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Data collection on bowel movements is usually conducted using diaries completed by subject or other evaluator (e.g., caregiver). Fecal samples may also be taken by the subject or caregiver, or at hospitals or clinics.

Figure 5.1.1 represents three types of diary data collection:

  • Subject Recall: At the visit, the subject is asked to recall from memory data such as the average number of stool episodes per day, or typical consistency of the stool over a set number of days prior to the visit. The subject is not required to keep detailed information on the number of episodes/type of consistency, but estimates these based on memory recall.
  • End of Day Diary Completion: The subject is asked to complete a diary at the end of each day with the total number of stool episodes and typical consistency over the day.
  • Each Episode Diary Completion: The subject is asked to complete a diary with the time of each stool episode and the typical consistency of that stool episode.

Figure 5.1.1 Types of Diary Collection

Types of Diary Collection

When providing diaries for a subject to complete, it is important to provide the subject with instructions on how and when to complete the diary; those instructions must be understood by all functions within the study team. Although this may differ from protocol to protocol, detailed, unambiguous instructions will help ensure that data are collected in a consistent format across all subjects. This may be particularly important when analyzing the data. Some diary completion instructions may be as simple as "Please record all bowel movements that occurred between 00:00 and 23:59 on this day." It may also be important to provide additional information on how subjects should record data if, for example, they retire to bed before or after midnight and then they have a bowel movement prior to or after midnight. Providing instructions on which diary day to record these episodes will help ensure that data are recorded consistently across all subjects.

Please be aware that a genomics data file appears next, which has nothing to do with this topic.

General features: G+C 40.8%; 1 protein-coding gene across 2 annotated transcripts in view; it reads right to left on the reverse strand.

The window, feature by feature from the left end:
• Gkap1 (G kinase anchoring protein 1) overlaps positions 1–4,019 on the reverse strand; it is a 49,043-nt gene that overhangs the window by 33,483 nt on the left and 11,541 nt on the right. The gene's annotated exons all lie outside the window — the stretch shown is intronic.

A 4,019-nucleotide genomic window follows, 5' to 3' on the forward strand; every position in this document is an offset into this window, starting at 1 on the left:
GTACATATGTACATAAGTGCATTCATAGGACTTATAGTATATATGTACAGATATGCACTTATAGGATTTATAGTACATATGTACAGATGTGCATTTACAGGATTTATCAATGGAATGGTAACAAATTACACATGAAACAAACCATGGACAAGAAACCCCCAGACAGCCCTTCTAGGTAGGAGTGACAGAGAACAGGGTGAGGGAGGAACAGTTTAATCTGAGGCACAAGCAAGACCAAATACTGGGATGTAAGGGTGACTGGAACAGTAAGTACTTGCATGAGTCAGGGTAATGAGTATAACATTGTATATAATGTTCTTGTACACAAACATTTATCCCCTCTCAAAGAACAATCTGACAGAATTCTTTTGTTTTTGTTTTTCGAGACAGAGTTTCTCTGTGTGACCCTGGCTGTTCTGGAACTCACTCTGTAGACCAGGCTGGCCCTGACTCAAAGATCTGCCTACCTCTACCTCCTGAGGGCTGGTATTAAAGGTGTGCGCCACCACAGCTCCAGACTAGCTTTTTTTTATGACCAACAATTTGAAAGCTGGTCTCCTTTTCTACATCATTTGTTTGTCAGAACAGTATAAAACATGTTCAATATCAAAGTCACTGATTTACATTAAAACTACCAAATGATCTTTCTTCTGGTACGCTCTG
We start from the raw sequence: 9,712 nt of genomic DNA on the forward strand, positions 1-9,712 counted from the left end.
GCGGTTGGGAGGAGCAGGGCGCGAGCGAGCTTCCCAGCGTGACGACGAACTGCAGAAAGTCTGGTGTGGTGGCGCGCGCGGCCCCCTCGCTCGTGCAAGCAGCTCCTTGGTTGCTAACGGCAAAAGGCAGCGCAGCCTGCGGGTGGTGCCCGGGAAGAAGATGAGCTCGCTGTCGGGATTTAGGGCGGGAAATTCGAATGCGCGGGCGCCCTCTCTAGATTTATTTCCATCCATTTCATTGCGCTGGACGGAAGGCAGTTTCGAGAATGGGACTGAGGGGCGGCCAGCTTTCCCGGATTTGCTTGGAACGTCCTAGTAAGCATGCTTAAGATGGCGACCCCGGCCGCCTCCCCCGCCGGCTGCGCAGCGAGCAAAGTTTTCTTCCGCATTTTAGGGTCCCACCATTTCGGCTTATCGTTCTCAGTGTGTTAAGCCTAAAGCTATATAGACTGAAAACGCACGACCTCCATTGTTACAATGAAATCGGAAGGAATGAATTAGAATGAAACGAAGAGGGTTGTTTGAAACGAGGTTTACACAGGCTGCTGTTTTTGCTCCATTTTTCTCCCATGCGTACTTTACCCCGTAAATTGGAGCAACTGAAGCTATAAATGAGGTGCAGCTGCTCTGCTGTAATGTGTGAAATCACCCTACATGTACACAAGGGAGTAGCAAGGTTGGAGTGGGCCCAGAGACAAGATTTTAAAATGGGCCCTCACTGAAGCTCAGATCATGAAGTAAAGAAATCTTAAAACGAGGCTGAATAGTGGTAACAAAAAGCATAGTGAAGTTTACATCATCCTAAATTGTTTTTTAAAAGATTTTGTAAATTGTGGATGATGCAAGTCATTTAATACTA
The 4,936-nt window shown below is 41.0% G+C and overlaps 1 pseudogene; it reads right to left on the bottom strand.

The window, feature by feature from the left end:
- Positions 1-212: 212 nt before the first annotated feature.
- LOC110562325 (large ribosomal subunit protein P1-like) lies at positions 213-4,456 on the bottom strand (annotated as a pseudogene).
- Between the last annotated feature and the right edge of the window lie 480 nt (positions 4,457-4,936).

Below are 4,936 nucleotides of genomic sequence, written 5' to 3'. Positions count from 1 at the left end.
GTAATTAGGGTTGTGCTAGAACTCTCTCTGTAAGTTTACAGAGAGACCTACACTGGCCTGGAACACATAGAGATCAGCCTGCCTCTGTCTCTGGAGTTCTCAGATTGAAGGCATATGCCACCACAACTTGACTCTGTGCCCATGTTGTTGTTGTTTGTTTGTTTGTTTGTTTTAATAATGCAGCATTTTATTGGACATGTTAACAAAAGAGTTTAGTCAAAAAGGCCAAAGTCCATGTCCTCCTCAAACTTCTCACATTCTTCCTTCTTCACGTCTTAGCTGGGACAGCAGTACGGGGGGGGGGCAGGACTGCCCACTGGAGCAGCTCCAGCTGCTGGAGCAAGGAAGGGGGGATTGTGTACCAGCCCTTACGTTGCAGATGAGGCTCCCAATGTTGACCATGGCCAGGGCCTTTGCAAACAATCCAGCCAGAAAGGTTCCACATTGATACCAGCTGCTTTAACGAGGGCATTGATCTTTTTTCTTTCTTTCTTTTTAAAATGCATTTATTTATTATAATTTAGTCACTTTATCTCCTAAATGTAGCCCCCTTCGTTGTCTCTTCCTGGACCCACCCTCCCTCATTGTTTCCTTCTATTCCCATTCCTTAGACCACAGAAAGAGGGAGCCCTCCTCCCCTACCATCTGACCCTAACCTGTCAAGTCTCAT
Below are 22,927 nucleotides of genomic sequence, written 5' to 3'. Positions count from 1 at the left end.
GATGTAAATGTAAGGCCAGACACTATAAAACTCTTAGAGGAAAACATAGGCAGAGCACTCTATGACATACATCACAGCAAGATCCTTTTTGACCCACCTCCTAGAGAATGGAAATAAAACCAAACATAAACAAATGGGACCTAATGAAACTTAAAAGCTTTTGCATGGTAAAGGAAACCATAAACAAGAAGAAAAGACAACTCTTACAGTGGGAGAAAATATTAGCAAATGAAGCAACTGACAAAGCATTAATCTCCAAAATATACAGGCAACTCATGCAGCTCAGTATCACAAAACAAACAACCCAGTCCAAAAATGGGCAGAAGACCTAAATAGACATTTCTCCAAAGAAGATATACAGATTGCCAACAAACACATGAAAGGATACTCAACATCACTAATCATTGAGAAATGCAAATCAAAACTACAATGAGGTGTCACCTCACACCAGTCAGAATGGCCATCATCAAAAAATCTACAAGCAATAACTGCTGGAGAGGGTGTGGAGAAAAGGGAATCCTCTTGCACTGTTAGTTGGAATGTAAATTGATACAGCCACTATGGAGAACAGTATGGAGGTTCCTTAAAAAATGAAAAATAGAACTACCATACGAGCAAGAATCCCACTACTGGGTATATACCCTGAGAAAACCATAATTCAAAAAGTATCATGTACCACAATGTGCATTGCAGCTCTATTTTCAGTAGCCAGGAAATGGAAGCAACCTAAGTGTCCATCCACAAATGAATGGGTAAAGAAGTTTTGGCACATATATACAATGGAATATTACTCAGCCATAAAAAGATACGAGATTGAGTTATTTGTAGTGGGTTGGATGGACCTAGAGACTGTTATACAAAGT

Note: Some sponsors may use a standard instrument to collect information on the color/consistency of stool samples. SDTM modeling of these concepts should therefore follow the separate supplements for these scales. Please refer to Section 6, Questionnaires, Ratings, and Scales, for scales that have been identified for nutritional research.

The examples below show how subject recall, end of day, and each episode diary data may be collected using CDASH standards and represented in SDTM standards.

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